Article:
One of our favourites around here is Emily McDonald, a horse and dog behaviourist in the UK who rescued a family of feral horses dubbed the Meadow Family. Her videos are fascinating, enlightening and delightful – she demystifies the language of horses with her quirky blend of science and sense-of-self.
I just came across her article, #DitchDominance, where she thoroughly deconstructs common concepts of dominance and leadership. While I have happily stepped away from dominance-based training as I have found alternatives, I sometimes question my choices and wonder if I’m barking up the wrong tree when I let my horses get up close and personal, or “get away with” behaviour I was taught to punish or discourage. Lucky for me, there are smarty-pantses like Emily around to remind me of why the need for dominance is a thoroughly human construction. Here’s Emily busting dominance myths:
Myth 1 – “I must be the alpha/boss/leader”
In a herd there is no alpha horse who bosses the others and is ‘in charge’. Horses live their lives by followership whereby if any horse wants to change the group activity, they will literally just walk off and the others may or may not follow (Kruegar 2014). Whether the group all follow will depend on who is asking to leave and what they are suggesting. The herd is more likely to follow if the horse who wants to go has been in the herd a long time and so has experience of the best places to lead them to. Social animals synchronise their behaviours so that they stay together. Now obviously all individuals will not want to do the same thing at any given moment. So what happens is the herd’s choice of activity is controlled by the horse with the lowest physiological reserves (Rands 2010). For example Rubenstein found that lactating mares would pull the herd towards the water as they needed to drink more often, whereas non-lactating mares would pull in the other direction as there is more food away from the water. Ultimately the herd goes with the lactating mares as their need is greatest. Are the lactating mares being dominant and making the other horses follow them? Nope, they just go and the others will follow as they are a family and so look after each other. Even if horses did have an alpha we couldn’t be it as we are not horses. Dominance disproved!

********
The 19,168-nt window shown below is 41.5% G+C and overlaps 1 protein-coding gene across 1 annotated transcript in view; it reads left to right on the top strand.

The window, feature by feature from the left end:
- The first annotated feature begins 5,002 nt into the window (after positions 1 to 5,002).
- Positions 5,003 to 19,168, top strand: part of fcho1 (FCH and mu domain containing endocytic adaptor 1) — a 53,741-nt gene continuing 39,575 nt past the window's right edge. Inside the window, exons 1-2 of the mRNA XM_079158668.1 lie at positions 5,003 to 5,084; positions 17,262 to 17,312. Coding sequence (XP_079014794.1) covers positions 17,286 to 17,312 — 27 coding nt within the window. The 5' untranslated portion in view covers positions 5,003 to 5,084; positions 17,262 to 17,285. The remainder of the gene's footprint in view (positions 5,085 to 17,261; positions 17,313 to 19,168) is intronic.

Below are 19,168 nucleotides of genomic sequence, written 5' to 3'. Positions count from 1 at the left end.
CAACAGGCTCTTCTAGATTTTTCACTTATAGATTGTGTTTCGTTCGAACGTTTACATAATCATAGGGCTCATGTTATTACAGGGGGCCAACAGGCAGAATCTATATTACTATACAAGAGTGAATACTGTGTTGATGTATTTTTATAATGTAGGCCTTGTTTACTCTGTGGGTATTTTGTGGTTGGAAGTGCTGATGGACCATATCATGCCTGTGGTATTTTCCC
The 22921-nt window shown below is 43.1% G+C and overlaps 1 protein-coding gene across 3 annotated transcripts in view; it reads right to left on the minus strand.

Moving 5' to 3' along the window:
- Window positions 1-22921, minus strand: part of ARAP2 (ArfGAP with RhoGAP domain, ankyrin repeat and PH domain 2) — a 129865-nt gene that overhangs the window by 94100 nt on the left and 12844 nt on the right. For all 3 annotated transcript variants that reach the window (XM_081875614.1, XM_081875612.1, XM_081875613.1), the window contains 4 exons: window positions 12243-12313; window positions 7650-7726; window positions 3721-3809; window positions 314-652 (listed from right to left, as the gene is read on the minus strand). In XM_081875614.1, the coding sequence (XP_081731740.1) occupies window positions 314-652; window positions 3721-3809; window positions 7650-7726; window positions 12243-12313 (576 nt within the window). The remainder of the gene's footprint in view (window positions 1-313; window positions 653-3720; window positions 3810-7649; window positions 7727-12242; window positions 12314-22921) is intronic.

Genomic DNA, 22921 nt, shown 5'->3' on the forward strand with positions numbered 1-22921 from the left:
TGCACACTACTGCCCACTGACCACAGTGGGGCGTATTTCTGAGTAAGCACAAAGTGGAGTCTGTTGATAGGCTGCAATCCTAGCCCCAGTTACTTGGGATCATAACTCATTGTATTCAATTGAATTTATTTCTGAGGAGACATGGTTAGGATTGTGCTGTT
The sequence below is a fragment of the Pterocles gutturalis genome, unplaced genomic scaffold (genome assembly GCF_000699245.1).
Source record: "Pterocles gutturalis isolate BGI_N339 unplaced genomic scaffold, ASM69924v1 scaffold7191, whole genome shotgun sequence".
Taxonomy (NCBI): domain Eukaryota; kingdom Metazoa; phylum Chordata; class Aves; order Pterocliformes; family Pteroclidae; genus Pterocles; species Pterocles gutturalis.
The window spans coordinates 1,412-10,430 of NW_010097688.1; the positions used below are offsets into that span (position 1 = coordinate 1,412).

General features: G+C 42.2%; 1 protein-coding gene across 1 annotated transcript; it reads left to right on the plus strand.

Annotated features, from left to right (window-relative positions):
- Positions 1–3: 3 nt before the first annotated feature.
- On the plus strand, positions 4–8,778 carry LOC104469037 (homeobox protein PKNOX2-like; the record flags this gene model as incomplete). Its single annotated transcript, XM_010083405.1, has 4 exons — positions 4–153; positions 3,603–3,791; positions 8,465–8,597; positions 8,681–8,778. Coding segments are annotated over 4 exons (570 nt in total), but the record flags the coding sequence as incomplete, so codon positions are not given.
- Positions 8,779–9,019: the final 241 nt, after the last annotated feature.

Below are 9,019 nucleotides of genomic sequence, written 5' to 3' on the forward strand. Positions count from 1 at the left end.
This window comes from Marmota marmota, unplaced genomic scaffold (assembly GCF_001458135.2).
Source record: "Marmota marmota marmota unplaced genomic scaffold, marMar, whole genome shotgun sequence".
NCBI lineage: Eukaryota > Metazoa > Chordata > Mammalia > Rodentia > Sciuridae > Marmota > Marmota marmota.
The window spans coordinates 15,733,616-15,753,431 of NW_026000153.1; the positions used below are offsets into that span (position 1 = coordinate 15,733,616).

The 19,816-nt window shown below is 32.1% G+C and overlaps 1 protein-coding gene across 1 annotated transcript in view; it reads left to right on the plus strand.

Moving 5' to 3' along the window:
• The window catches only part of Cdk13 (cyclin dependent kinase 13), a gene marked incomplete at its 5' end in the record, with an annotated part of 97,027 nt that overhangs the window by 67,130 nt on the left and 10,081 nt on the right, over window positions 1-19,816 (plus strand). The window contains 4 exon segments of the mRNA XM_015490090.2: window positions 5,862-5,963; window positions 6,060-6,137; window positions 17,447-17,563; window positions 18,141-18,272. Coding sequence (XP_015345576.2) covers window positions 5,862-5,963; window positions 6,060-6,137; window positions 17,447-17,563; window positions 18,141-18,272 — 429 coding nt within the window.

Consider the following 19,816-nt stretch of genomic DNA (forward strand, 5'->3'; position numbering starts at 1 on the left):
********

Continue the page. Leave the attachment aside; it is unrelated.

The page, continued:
The theory that there is a pecking order of dominance within the herd is outdated. New research shows that Resource Holding Potential (RHP) is the individual 1 to 1 relationship between 2 horses where the most confident keeps the resource. To work out their RHP they have contests over resources using subtle body language. The horse that normally loses the contest for a resource will simply not bother competing in future. Each horse will have to work out their RHP for each resource with each horse, so horse A may always drink first, however horse B may have first pick of the hay piles. This is why it is so important to keep horses in permanent herds, so that they can settle and not have to continually work out RHP. Contests will only escalate if the resource is very important e.g. you would give a mugger your phone but not your baby. This is why it is so important to make resources plentiful so that horses have no need to compete and they can share. The horse with the highest RHP will not always take resources first, he has no worries so may let others with low RHP have it first e.g. young or sick horses. RHP has evolved as social animals need rules to keep the peace; this makes sure that no herd member suffers an injury or wastes energy. So there you have it. Horses only show dominant behaviour over resources especially if they are scarce. We are not competing for resources so the horse cannot be dominant over us.
When competing for a resource or threatened by a human the horse has 4 choices known as the 4 f’s:
Fidget behaviours are the healthy horse’s first choice when mildly threatened. Fidget behaviours include appeasements and displacements.
Appeasements are submissive behaviours which aim to reduce aggression from another e.g. head lowering, moving away, clamped tail etc.
Displacements are normal behaviours acted out in an abnormal context. They are motivated by fear, frustration or confusion e.g. yawning, pawing when eating, licking and chewing etc. A human example is to play with your hair or check your phone when you feel uncomfortable. It is important to look at the whole context when assessing behaviour as each action has more than one meaning e.g. if you ask your horse to back up and he scratches his leg this is likely to be a displacement as he is confused. However, in a different situation he will scratch as he simply has an itch.
If fidget behaviours don’t work then the horse will either flee (if possible) or freeze. Donkeys are more likely to freeze and this is why they are thought of as stubborn. If all 3 options fail the horse will fight, and if the horse has consistently learnt that fidget, flee and freeze don’t work then they may learn to be aggressive first.
Horses avoid conflict at any costs and they have many strategies to try and steer clear. So why does dominance reduction training directly focus on threatening the horse and actively looks for appeasements and displacements?
Myth 2 – You’ve got to move them out of your space and they can’t invade your space.
Horses who are closely bonded spend a lot of time close to each other in each other’s personal space ‘bubble’…